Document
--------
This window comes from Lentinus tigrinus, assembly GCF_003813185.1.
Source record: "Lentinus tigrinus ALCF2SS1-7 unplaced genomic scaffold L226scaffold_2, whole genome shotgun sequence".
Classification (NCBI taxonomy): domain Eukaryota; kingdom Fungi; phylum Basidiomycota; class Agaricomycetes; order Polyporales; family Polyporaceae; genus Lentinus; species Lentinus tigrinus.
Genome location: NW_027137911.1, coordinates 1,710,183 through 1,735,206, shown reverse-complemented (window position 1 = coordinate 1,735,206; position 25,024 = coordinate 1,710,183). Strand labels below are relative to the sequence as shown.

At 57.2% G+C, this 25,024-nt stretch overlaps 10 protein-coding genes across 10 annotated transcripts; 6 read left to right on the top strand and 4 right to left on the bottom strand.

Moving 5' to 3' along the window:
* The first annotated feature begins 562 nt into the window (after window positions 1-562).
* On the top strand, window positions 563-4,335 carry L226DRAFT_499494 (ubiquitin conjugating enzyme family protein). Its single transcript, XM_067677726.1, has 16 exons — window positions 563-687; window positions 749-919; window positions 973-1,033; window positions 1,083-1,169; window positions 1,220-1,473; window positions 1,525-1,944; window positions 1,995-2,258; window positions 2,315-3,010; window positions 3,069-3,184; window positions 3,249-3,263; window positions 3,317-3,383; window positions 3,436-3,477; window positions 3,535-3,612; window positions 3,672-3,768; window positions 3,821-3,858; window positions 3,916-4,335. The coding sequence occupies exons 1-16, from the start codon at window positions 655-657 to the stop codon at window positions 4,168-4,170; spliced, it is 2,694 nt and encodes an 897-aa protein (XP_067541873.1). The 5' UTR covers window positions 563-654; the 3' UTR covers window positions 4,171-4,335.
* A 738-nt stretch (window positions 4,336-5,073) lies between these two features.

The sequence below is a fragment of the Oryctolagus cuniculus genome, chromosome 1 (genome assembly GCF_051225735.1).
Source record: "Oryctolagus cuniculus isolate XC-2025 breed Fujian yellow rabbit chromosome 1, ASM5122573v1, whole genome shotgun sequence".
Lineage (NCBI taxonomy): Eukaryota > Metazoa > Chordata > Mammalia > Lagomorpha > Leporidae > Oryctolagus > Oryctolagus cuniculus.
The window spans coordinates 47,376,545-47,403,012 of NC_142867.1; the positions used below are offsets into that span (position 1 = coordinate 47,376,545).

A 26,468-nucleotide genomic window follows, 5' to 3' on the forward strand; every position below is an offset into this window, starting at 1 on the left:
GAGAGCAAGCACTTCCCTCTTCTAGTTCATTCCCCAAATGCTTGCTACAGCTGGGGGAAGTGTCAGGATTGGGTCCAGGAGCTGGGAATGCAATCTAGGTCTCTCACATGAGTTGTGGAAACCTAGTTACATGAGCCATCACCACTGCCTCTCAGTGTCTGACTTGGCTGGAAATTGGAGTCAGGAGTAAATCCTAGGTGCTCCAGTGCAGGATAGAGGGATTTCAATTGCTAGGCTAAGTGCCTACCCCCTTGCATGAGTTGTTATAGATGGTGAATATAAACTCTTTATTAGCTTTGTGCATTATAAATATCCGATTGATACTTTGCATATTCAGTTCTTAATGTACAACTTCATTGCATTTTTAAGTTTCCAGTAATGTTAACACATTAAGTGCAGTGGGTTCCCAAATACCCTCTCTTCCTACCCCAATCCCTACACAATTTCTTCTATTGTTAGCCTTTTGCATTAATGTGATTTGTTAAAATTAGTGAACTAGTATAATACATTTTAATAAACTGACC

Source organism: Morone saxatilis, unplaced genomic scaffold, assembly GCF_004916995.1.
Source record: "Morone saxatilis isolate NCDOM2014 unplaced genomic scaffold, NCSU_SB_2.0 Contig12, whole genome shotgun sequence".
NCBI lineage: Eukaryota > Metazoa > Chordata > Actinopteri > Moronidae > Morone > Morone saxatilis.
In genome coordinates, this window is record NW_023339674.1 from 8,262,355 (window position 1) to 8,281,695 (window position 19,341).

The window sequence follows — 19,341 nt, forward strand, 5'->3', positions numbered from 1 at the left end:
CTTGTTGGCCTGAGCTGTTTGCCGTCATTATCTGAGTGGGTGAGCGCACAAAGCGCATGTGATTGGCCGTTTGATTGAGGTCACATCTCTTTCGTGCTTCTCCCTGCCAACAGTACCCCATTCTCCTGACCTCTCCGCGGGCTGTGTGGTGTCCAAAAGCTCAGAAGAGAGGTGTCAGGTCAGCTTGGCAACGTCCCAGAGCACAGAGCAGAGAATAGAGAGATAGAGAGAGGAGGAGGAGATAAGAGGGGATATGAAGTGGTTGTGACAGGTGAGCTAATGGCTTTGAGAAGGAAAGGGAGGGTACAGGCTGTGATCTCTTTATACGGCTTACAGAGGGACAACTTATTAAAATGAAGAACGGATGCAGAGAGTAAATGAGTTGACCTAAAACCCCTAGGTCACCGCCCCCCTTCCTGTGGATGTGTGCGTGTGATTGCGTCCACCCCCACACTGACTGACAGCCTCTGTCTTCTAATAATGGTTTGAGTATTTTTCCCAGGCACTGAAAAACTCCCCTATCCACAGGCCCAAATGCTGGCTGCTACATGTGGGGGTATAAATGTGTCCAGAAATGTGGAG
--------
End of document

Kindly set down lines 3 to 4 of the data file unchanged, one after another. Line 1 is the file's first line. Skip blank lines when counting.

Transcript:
Classification (NCBI taxonomy): domain Eukaryota; kingdom Fungi; phylum Basidiomycota; class Agaricomycetes; order Polyporales; family Polyporaceae; genus Lentinus; species Lentinus tigrinus.
Genome location: NW_027137911.1, coordinates 1,710,183 through 1,735,206, shown reverse-complemented (window position 1 = coordinate 1,735,206; position 25,024 = coordinate 1,710,183). Strand labels below are relative to the sequence as shown.